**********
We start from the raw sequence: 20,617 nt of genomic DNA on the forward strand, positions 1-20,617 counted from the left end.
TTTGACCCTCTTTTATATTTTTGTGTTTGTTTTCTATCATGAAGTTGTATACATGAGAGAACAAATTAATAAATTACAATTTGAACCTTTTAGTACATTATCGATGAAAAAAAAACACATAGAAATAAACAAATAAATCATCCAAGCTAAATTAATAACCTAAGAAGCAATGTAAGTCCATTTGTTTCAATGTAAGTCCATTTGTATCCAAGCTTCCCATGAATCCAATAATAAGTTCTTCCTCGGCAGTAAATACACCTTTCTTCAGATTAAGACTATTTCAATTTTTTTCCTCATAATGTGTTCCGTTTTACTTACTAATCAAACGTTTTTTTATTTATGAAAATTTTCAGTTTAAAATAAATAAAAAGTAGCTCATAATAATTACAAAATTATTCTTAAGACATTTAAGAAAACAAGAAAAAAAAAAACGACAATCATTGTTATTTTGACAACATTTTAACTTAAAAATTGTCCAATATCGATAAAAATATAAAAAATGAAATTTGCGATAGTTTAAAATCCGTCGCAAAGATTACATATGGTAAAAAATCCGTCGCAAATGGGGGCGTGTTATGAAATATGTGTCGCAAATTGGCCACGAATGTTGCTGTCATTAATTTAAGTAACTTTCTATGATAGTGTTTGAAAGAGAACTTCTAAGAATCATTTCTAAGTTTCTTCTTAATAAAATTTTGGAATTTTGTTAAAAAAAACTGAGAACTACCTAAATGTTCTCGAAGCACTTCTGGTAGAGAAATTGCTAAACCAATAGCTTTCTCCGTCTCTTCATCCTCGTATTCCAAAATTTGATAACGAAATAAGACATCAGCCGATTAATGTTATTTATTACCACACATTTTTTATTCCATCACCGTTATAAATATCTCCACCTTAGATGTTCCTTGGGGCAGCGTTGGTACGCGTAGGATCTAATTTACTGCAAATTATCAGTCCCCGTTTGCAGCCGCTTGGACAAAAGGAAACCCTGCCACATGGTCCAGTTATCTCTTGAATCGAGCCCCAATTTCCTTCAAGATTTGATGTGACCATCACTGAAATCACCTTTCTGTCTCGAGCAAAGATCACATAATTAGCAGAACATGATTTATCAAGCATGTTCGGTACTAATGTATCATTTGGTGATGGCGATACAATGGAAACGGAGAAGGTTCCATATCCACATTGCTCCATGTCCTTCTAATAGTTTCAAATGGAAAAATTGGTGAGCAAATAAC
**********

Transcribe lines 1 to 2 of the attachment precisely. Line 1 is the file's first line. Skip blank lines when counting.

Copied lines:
We start from the raw sequence: 20,617 nt of genomic DNA on the forward strand, positions 1-20,617 counted from the left end.
TTTGACCCTCTTTTATATTTTTGTGTTTGTTTTCTATCATGAAGTTGTATACATGAGAGAACAAATTAATAAATTACAATTTGAACCTTTTAGTACATTATCGATGAAAAAAAAACACATAGAAATAAACAAATAAATCATCCAAGCTAAATTAATAACCTAAGAAGCAATGTAAGTCCATTTGTTTCAATGTAAGTCCATTTGTATCCAAGCTTCCCATGAATCCAATAATAAGTTCTTCCTCGGCAGTAAATACACCTTTCTTCAGATTAAGACTATTTCAATTTTTTTCCTCATAATGTGTTCCGTTTTACTTACTAATCAAACGTTTTTTTATTTATGAAAATTTTCAGTTTAAAATAAATAAAAAGTAGCTCATAATAATTACAAAATTATTCTTAAGACATTTAAGAAAACAAGAAAAAAAAAAACGACAATCATTGTTATTTTGACAACATTTTAACTTAAAAATTGTCCAATATCGATAAAAATATAAAAAATGAAATTTGCGATAGTTTAAAATCCGTCGCAAAGATTACATATGGTAAAAAATCCGTCGCAAATGGGGGCGTGTTATGAAATATGTGTCGCAAATTGGCCACGAATGTTGCTGTCATTAATTTAAGTAACTTTCTATGATAGTGTTTGAAAGAGAACTTCTAAGAATCATTTCTAAGTTTCTTCTTAATAAAATTTTGGAATTTTGTTAAAAAAAACTGAGAACTACCTAAATGTTCTCGAAGCACTTCTGGTAGAGAAATTGCTAAACCAATAGCTTTCTCCGTCTCTTCATCCTCGTATTCCAAAATTTGATAACGAAATAAGACATCAGCCGATTAATGTTATTTATTACCACACATTTTTTATTCCATCACCGTTATAAATATCTCCACCTTAGATGTTCCTTGGGGCAGCGTTGGTACGCGTAGGATCTAATTTACTGCAAATTATCAGTCCCCGTTTGCAGCCGCTTGGACAAAAGGAAACCCTGCCACATGGTCCAGTTATCTCTTGAATCGAGCCCCAATTTCCTTCAAGATTTGATGTGACCATCACTGAAATCACCTTTCTGTCTCGAGCAAAGATCACATAATTAGCAGAACATGATTTATCAAGCATGTTCGGTACTAATGTATCATTTGGTGATGGCGATACAATGGAAACGGAGAAGGTTCCATATCCACATTGCTCCATGTCCTTCTAATAGTTTCAAATGGAAAAATTGGTGAGCAAATAAC